There are options for cafés, shops, and restaurants that don’t have the resources to make cold brew tea in-house but wish to offer it. One is to sell RTD cold brew teas like Evy Tea or Fogdog, based in Berkeley, California.
With the right equipment and space, cold brew tea on tap is an alternative. Joyride Coffee in New York offers cold brew tea kegs with five different flavors, sold directly to offices and cafés or through distribution partners.
Concentrate on Flavor
Another option is working with a cold brew tea concentrate. Jared Nyberg of JagaSilk in Victoria, British Columbia, has been selling cold brew tea since around 2011. He took inspiration from Japan’s cold barley tea and mizudashi teas—a Japanese cold brew with flavor extracted from tea leaves in cold water. Mizu is water, Nyberg explains, and dashi is extract.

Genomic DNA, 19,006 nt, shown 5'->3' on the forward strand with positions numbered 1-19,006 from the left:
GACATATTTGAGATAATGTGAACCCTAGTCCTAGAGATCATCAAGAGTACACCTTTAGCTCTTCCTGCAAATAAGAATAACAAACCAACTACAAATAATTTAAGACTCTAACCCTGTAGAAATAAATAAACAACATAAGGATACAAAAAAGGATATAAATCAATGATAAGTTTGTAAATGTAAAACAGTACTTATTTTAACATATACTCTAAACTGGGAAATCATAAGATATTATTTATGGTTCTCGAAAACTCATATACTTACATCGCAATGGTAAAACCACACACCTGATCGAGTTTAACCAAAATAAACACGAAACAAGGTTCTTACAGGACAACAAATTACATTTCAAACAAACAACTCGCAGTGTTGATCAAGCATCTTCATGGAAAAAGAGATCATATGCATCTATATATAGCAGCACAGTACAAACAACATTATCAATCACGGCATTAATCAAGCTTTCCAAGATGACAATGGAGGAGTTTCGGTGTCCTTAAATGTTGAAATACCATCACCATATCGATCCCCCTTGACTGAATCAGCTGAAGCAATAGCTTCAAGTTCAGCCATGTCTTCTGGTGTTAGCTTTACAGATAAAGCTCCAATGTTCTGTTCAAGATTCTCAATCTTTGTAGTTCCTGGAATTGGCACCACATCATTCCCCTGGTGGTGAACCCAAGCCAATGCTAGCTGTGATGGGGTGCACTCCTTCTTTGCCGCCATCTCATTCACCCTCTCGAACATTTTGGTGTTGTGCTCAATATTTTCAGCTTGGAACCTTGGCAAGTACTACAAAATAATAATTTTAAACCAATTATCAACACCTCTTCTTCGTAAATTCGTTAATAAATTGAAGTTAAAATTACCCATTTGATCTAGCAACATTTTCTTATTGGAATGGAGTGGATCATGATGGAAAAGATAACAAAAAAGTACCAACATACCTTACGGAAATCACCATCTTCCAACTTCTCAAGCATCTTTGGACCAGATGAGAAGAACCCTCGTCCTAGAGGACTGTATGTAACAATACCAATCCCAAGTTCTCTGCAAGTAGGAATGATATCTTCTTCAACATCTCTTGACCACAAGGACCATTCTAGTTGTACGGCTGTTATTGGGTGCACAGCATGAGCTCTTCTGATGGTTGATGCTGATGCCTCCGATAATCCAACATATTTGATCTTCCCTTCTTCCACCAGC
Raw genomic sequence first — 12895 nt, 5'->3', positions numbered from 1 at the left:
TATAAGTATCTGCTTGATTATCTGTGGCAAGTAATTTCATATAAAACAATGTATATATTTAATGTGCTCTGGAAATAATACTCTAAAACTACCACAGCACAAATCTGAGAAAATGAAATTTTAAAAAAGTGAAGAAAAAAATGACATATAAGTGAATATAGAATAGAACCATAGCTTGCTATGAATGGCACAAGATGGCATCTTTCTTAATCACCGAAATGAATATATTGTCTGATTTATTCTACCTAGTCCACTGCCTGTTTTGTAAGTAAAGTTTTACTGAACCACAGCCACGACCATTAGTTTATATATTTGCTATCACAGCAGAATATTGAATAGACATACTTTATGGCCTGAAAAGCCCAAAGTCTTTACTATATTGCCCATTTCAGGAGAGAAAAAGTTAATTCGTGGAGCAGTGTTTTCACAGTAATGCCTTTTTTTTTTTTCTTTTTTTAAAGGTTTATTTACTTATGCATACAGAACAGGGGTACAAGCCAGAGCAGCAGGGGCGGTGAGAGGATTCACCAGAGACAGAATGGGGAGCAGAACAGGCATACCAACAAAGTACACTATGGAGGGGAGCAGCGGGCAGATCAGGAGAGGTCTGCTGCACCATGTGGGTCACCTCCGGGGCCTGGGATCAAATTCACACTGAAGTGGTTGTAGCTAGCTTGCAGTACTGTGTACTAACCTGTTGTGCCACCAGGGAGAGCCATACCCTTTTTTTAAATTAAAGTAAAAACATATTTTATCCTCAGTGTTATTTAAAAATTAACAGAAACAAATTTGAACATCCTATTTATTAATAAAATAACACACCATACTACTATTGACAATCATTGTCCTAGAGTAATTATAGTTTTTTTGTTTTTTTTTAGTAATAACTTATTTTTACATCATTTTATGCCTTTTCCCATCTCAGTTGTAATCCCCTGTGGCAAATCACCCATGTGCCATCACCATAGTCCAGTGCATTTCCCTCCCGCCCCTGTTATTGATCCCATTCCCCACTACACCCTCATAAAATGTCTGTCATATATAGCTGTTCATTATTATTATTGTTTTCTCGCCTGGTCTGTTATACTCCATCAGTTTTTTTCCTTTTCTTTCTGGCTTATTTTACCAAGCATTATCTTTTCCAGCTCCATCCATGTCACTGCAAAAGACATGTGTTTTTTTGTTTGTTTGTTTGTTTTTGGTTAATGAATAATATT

In addition to one tea bar location, Nyberg wholesales matcha and loose teas imported from Japan. He developed a process for creating a cold brew tea concentrate that he shares with wholesale tea clients, 40 percent of which are serving cold brew tea.
Through experimentation, Nyberg also discovered that tea’s acidity—the release of which is stalled by using the cold brew method—can be activated if you heat the cold brew concentrate. This discovery has led some of his clients, like Monogram Coffee in Calgary, Alberta, and Picnic Coffee in Victoria, to make batches of cold brew tea concentrate used for both cold and hot tea service.
“They wanted to speed up their service, and we said you don’t have to sacrifice the quality of your product and go into a tea bag,” explains Nyberg. “I said, ‘Why don’t you just make a cold brew concentrate and cut it with hot water?’ That’s worked out well. That’s what we’re working on: cold brew concentrates that don’t have to be cut with cold water but could be cut with hot.”